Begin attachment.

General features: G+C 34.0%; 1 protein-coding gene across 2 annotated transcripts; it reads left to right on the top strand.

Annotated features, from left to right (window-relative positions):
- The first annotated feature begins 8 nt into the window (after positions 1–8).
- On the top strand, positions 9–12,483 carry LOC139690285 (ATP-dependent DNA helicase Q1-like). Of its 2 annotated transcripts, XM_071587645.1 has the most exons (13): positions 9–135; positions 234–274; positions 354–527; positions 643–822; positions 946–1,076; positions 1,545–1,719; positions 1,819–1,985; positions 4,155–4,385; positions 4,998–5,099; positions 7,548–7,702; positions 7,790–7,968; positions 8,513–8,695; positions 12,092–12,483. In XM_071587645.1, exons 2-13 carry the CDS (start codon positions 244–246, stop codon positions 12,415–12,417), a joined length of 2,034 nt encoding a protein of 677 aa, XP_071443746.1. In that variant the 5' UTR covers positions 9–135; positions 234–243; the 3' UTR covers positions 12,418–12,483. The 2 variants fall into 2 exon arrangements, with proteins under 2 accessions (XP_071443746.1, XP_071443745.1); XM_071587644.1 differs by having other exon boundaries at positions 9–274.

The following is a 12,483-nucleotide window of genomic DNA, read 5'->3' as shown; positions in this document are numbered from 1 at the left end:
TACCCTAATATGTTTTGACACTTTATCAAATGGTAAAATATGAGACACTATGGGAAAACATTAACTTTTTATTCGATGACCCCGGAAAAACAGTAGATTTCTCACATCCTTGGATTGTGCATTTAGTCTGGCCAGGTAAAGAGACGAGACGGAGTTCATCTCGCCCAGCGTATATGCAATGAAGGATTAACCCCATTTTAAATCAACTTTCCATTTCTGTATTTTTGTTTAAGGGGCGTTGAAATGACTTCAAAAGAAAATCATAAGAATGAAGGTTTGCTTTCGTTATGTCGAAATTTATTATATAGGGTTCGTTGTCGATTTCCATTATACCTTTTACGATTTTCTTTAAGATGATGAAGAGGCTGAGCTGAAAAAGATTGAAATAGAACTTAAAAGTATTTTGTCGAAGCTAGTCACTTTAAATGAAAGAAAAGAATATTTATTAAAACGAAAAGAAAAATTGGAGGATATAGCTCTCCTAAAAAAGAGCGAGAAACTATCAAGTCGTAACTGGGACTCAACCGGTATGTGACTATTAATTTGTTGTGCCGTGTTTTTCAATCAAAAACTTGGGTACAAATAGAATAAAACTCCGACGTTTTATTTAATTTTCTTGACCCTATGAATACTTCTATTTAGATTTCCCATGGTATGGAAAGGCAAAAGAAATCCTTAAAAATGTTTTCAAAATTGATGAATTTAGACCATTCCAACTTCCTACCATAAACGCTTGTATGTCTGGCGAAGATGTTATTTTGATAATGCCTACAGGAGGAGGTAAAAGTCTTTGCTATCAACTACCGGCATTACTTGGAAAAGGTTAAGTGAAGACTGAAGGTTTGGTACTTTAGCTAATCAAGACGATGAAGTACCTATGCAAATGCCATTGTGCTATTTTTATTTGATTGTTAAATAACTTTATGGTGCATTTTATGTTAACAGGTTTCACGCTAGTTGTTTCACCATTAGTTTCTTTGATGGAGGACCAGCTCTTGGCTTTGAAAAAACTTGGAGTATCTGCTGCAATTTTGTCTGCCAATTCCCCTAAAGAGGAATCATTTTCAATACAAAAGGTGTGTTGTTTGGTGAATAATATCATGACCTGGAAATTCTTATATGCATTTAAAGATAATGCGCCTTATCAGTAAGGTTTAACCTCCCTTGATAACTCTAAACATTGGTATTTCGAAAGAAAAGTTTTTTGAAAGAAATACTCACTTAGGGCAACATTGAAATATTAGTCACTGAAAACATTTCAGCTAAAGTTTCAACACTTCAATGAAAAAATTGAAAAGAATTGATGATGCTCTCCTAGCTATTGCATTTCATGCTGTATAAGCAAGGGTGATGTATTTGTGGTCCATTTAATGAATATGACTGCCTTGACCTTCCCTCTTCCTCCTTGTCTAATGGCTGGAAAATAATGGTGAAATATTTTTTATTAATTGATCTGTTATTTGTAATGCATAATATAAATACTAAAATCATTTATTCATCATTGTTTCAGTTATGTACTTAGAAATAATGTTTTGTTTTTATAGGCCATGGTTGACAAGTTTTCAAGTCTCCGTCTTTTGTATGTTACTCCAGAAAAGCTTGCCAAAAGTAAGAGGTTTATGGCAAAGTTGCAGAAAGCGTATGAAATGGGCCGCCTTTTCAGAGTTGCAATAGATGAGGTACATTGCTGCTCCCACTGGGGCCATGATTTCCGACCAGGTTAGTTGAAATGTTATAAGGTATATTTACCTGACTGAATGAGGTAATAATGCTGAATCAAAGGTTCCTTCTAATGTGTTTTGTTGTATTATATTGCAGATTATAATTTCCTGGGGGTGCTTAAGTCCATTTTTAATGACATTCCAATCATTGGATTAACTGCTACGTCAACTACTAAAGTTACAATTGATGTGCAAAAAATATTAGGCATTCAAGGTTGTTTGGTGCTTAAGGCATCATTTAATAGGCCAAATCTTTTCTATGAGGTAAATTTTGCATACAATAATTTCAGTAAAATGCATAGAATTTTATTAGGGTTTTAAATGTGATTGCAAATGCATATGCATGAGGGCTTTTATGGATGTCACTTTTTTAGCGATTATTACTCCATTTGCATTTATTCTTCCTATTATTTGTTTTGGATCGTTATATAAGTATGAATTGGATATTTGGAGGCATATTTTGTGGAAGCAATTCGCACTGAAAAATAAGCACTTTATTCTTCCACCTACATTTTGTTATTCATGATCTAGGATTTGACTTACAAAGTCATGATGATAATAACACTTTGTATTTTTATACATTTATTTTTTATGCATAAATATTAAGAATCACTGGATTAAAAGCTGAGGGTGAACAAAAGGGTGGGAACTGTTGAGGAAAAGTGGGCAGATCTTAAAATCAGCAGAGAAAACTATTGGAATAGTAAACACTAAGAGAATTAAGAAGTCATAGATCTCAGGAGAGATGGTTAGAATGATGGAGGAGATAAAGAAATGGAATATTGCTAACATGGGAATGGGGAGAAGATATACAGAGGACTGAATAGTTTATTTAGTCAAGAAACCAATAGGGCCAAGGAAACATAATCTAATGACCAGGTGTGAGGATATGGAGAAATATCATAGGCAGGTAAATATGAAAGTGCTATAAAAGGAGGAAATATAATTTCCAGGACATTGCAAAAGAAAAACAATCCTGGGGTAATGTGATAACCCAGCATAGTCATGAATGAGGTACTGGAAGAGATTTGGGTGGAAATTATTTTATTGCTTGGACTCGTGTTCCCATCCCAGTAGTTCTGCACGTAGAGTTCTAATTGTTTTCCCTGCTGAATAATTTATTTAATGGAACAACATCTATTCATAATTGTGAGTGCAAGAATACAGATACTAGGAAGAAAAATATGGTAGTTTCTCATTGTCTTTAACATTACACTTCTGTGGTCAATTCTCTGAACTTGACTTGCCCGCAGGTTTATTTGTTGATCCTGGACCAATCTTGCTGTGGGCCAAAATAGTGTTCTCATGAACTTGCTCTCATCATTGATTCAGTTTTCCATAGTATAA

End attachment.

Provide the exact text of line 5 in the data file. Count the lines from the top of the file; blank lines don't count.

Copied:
The following is a 12,483-nucleotide window of genomic DNA, read 5'->3' as shown; positions in this document are numbered from 1 at the left end: